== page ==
Caches appears at many different levels or places in computer system. You can have on-chip caches, sytem caches and network caches. But the only tag about caches is apparently the tag cpu-cache, which seems very restrictive. Is that intentional, and why? Why not just cache?
The tag cpu-cache is about caches in computer architecture and their relevance to programming. It so happens that we have many questions on that topic, mostly about CPU/memory architecture and about algorithm design.
The tag is definitely not too restrictive — if anything, it's overloaded, as the relevance of CPU caches to algorithm speed and the architecture of memory subsystems are very different topics. Other tags (e.g. algorithms or computer-architecture serve to distinguish these topics.
caching would be a useful tag for a question about the design of caches. I can't find any.
caching and cpu-cache are very different topics. The two tags could coexist, on a question about memory subsystem design (as opposed to what we have in the computer-architecture cpu-cache, which is about analysis of existing designs); there is not much correlation between their domains.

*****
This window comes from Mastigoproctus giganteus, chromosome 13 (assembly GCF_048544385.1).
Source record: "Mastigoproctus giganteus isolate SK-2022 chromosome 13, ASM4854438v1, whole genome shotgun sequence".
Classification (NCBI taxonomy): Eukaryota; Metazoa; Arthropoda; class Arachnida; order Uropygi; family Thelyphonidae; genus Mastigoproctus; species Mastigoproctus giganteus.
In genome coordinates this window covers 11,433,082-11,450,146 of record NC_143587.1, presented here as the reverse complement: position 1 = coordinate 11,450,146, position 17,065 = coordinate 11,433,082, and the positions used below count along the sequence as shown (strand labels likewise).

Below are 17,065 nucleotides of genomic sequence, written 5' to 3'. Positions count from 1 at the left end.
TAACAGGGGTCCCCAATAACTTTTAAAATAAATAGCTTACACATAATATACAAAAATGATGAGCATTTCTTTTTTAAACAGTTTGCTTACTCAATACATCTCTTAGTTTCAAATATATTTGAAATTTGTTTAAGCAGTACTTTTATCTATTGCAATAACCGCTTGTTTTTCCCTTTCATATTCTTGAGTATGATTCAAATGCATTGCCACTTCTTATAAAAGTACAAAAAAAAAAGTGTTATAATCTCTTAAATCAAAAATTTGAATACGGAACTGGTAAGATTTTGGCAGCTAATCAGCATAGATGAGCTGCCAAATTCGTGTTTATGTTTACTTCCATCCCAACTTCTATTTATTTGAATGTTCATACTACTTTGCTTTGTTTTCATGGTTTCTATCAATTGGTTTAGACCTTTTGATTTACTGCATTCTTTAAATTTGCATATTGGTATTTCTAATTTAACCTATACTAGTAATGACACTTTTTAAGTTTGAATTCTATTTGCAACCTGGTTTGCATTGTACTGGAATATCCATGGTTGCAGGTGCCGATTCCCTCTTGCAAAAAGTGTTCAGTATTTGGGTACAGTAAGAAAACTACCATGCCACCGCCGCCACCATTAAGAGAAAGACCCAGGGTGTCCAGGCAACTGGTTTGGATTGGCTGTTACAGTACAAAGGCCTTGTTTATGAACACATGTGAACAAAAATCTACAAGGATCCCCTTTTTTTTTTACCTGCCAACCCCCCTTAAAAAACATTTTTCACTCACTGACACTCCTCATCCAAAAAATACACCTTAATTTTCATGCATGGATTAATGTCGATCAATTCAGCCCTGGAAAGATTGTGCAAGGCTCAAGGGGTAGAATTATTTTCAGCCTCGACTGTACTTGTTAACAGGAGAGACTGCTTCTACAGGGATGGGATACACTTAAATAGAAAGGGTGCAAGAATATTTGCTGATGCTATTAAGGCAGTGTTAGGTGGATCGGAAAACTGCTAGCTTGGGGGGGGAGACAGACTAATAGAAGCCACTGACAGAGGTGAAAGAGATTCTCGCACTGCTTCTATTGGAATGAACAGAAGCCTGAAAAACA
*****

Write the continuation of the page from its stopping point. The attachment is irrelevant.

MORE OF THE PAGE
I don't see any reason against that; as far as I know, the term caching is not overloaded (with similarly popular notions). Also, as far as computer science is concerned, we probably don't care where exactly the cache resides.
If we change the tag it shouldd probably be caches to go with our convention of using the plural, or alternatively caching. I'd associate the former more with "How does a cache work?" and the latter with "How do I analyse this algorithm considering caching?" but that may be my personal bias.